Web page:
By Cheryl Schonhardt-Bailey
The repeal of Britain's Corn legislation in 1846--one of crucial fiscal coverage judgements of the 19th century--has lengthy intrigued and wondered political scientists, historians, and economists. Why may a Conservative leading minister act opposed to his personal party's pursuits? The Conservatives entered govt in 1841 with a robust dedication to retaining agriculture; 5 years later, the Conservative leading Minister Sir Robert Peel presided over repeal of the protectionist Corn legislation, violating social gathering ideas and undercutting the commercial pursuits of the land-owning aristocracy. just a 3rd of Conservative contributors of Parliament supported the repeal laws and inside of a month of repeal, Peel's govt fell. The Conservatives remained out of strength for many years. during this definitive e-book, Cheryl Schonhardt-Bailey examines the interacting forces that caused the abrupt starting of Britain's free-trade empire.Using a large number of methodological instruments to degree either qualitative and quantitative info (including computer-assisted content material research of millions of pages of parliamentary debates), Schonhardt-Bailey concludes that financial pursuits supplied the momentum in the back of repeal, a momentum that overshadowed just about all else. certainly, as a part of a broader momentum of democratic reform, those comparable pursuits, left unhappy, might simply have snowballed into revolution--as Sir Robert Peel and others feared. yet pursuits by myself didn't clarify why reform instead of revolution emerged in mid-nineteenth century Britain. that allows you to get to the bottom of extra totally the long-standing puzzle of repeal, Schonhardt-Bailey strains the overlapping and intertwined forces of curiosity, principles, and associations.
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Extra info for From the Corn Laws to Free Trade: Interests, Ideas, and Institutions in Historical Perspective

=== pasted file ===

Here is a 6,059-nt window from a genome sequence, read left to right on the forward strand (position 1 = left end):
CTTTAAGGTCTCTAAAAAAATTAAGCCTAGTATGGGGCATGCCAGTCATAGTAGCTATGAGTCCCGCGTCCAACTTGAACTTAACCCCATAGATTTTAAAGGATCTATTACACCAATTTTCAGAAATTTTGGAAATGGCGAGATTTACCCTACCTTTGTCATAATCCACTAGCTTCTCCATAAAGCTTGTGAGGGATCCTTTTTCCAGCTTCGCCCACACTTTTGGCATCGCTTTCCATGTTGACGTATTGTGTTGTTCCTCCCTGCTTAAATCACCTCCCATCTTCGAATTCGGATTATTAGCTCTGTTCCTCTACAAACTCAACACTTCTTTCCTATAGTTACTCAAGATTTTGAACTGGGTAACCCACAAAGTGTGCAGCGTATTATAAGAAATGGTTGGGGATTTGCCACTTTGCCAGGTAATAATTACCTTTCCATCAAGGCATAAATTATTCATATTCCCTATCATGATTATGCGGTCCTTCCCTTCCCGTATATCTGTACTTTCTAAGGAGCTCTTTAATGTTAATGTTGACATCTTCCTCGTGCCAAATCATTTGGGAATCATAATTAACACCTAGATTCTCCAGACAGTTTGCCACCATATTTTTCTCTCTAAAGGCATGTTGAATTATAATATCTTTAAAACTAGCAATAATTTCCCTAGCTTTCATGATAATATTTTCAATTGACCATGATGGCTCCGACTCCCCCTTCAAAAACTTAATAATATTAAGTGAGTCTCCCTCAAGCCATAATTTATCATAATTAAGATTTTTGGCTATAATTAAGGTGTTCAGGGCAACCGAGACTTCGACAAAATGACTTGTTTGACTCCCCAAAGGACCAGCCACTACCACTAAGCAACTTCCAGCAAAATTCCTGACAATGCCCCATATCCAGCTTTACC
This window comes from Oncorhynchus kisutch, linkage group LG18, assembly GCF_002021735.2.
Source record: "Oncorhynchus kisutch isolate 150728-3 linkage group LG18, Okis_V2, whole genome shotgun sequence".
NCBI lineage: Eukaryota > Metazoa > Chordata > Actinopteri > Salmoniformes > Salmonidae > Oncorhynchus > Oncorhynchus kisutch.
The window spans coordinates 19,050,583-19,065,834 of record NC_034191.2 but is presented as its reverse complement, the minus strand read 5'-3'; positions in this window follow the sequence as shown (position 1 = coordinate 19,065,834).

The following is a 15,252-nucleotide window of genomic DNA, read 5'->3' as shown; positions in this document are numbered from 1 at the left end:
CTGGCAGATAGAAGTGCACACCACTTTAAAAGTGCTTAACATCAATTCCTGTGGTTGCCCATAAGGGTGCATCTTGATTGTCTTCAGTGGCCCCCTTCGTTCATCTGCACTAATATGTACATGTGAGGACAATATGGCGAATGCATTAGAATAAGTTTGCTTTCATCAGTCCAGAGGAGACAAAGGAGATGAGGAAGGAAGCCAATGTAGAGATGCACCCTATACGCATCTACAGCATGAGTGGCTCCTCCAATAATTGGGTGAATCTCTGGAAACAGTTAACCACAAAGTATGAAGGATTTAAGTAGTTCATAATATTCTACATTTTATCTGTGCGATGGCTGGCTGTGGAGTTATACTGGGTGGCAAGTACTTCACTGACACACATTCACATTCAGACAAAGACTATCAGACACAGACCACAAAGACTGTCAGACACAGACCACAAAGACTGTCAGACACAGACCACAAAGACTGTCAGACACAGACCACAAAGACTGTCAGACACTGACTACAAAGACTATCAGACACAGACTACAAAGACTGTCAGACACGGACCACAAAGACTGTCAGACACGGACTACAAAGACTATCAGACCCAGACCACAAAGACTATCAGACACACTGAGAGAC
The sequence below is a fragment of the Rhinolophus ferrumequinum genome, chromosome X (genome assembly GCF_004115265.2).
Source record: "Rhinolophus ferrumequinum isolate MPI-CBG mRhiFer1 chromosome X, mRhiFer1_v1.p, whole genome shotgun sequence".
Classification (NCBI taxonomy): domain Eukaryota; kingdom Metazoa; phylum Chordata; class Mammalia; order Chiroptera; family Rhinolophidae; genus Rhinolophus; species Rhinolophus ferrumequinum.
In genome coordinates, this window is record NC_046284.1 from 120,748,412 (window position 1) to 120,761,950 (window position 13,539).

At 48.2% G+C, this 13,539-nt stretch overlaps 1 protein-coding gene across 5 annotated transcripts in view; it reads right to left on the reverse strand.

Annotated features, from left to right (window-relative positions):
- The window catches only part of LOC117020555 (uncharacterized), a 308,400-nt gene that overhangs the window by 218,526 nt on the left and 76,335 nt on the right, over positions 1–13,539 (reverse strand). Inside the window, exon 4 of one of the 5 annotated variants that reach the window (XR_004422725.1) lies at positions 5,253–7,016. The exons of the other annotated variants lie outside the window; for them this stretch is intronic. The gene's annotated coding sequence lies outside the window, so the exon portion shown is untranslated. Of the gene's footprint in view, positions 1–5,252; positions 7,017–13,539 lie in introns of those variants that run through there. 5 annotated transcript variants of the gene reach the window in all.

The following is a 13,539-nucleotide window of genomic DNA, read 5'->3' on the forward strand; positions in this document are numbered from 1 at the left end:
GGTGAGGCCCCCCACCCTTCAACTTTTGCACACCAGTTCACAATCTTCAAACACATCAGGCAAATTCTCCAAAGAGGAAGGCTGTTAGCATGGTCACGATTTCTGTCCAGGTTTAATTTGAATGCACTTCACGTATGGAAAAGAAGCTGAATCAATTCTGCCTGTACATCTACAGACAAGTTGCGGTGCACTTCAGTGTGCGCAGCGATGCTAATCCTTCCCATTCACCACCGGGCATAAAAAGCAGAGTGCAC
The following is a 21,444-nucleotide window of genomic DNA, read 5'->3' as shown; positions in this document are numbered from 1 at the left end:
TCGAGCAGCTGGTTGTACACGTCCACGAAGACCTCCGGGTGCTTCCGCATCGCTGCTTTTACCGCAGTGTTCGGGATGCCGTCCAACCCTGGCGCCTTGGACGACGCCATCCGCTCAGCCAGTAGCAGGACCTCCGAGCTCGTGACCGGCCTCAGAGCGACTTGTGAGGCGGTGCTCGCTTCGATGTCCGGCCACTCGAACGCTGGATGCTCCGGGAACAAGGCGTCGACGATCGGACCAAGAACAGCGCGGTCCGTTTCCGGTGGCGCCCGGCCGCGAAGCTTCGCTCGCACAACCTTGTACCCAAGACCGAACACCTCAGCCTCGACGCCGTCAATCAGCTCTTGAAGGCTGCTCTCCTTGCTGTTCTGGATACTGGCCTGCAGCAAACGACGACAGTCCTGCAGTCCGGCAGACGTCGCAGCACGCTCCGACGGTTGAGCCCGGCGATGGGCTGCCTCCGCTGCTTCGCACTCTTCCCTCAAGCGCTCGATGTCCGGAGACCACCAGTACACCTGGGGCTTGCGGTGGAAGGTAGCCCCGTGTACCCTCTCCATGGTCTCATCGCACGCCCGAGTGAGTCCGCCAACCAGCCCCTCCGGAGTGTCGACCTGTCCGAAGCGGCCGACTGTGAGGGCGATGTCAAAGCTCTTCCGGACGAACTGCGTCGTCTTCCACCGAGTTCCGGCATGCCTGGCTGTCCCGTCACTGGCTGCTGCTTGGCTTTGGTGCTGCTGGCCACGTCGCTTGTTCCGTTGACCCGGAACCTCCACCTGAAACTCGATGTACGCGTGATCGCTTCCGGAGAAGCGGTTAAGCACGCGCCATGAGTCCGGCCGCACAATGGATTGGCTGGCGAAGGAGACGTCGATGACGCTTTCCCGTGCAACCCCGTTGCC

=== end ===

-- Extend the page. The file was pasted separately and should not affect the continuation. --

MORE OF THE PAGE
As Peelites observed the growth of interests linked to manufacturing and trade—partly in their own districts but also throughout the country—the pressure for repeal mounted. For Peelites to justify their support for repeal in terms of the interests of their constituents would, however, wholly cut against the grain of Conservatism. Indeed, it is likely that most Peelites would have rejected the Liberal notion of legislators as delegates, and thus we should not expect them to refer to constituency interests as justiﬁcation for their repeal votes.
A. a. a. a. a. a. a. a. a. a. a. a. a. a. a. a. a. a. a. a. a. a. a. a. a. a. a. a. a. a. a. a. a. a. a. a. a. a. a. a. a. a. a. a. a. a. a. a. a. a. a. a. a. a. a. a. a. a. a. a. a. a. 1 (continued) Source: Report from the Select Committee on Votes of Electors, Parliamentary Papers VIII 1846, pps. 190–194, 208, 220, 256, 299, 309–312 and 327– 328. Evidence of W. W. Burrell, Richard Helps, Henry Lucas, Colin Campbell Macauley, Charles Bradford Passman, George Whateley, and George Wilson. Notes: Total county electorate of England was said by the Anti-Corn Law League to be 445,630, so these counties equal 28 percent of the total.
Narrowing this somewhat, the primary focus here is on legislative institutions and how these shaped political behavior. For instance, the Reform Act of 1832 both afforded more representation to the middle-class industrialists and shaped the particular lobbying strategy (the use of the 40 shilling freehold) of the League. This particular institutional conﬁguration thus gave rise to a particular form of freetrade lobbying (chapter 4). Unlike the standard rational-choice view of institutions as exogenous, however, I examine how institutions evolve over time—namely, how MPs and peers came to perceive their parliamentary behavior as increasingly more constrained by public opinion.